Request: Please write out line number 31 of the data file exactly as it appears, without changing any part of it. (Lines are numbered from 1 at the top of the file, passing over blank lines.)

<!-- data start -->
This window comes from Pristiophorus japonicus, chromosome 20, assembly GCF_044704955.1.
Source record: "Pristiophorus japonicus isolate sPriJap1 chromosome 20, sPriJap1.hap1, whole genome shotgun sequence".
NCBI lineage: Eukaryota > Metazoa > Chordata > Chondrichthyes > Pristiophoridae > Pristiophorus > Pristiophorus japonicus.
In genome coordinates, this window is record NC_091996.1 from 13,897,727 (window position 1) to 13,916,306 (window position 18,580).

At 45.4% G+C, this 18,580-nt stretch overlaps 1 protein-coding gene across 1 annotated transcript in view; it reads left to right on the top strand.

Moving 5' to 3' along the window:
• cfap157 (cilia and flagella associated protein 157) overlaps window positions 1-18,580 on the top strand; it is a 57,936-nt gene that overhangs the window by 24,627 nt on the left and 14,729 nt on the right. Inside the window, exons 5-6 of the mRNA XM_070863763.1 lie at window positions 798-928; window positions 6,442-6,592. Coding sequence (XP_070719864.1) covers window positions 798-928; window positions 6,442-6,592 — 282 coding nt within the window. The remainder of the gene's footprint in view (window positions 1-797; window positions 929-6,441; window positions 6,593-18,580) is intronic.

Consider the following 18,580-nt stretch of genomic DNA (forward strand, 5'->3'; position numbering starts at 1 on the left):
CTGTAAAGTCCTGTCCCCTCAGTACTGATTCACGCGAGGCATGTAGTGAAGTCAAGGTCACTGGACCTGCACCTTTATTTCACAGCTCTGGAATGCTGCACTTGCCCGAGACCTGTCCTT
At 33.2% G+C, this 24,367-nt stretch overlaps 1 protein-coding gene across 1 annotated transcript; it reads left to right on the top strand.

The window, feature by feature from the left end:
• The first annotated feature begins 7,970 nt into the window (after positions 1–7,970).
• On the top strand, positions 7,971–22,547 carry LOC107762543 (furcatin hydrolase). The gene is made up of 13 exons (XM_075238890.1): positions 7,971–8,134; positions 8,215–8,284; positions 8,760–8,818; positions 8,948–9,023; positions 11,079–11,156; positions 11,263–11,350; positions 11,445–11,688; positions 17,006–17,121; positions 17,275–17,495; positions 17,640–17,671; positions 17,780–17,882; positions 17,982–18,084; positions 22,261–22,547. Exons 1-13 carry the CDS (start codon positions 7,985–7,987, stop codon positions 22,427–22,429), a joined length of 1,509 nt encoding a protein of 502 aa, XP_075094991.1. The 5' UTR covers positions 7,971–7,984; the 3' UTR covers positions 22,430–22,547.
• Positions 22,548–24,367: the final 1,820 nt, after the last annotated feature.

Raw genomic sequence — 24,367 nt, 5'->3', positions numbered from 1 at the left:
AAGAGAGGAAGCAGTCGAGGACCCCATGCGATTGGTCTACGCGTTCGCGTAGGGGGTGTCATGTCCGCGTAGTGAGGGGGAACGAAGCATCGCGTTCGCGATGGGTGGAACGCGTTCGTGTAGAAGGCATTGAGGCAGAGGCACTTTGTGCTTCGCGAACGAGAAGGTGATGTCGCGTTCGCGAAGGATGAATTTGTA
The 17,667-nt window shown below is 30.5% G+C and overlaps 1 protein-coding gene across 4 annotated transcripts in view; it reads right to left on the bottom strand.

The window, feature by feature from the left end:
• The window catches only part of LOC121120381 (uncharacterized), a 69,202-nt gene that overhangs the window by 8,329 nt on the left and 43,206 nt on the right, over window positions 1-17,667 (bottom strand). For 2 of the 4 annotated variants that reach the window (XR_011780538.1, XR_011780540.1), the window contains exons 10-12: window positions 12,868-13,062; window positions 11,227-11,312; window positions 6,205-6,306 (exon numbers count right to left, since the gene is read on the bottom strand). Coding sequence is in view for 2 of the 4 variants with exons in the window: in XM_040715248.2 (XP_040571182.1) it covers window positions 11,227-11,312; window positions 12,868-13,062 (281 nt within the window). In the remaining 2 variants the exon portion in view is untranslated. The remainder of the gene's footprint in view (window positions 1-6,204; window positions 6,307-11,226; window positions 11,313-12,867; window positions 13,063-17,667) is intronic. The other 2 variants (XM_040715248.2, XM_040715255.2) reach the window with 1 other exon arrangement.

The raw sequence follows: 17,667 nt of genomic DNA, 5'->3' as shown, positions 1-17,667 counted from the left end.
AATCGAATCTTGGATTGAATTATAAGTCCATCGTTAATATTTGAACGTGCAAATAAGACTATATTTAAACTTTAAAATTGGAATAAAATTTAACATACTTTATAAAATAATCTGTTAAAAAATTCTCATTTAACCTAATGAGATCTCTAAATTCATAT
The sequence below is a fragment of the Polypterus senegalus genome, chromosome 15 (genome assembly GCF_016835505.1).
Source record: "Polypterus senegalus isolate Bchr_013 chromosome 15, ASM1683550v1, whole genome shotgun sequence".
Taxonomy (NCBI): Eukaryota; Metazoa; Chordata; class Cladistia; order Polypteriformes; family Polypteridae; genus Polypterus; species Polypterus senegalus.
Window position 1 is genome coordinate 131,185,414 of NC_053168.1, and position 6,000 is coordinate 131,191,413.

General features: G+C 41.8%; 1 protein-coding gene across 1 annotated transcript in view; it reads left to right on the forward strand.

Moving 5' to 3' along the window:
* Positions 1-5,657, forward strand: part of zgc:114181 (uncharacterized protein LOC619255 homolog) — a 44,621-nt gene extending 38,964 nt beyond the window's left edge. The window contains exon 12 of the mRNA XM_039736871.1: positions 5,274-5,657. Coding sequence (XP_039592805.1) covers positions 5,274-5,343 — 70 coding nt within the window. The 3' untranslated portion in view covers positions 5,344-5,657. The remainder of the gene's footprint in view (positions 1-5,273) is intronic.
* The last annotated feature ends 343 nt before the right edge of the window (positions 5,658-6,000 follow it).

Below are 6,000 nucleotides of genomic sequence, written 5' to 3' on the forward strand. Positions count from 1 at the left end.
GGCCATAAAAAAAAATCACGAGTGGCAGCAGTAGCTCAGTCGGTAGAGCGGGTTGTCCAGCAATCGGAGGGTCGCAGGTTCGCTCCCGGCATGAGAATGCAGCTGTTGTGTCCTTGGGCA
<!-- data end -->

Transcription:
GGCCATAAAAAAAAATCACGAGTGGCAGCAGTAGCTCAGTCGGTAGAGCGGGTTGTCCAGCAATCGGAGGGTCGCAGGTTCGCTCCCGGCATGAGAATGCAGCTGTTGTGTCCTTGGGCA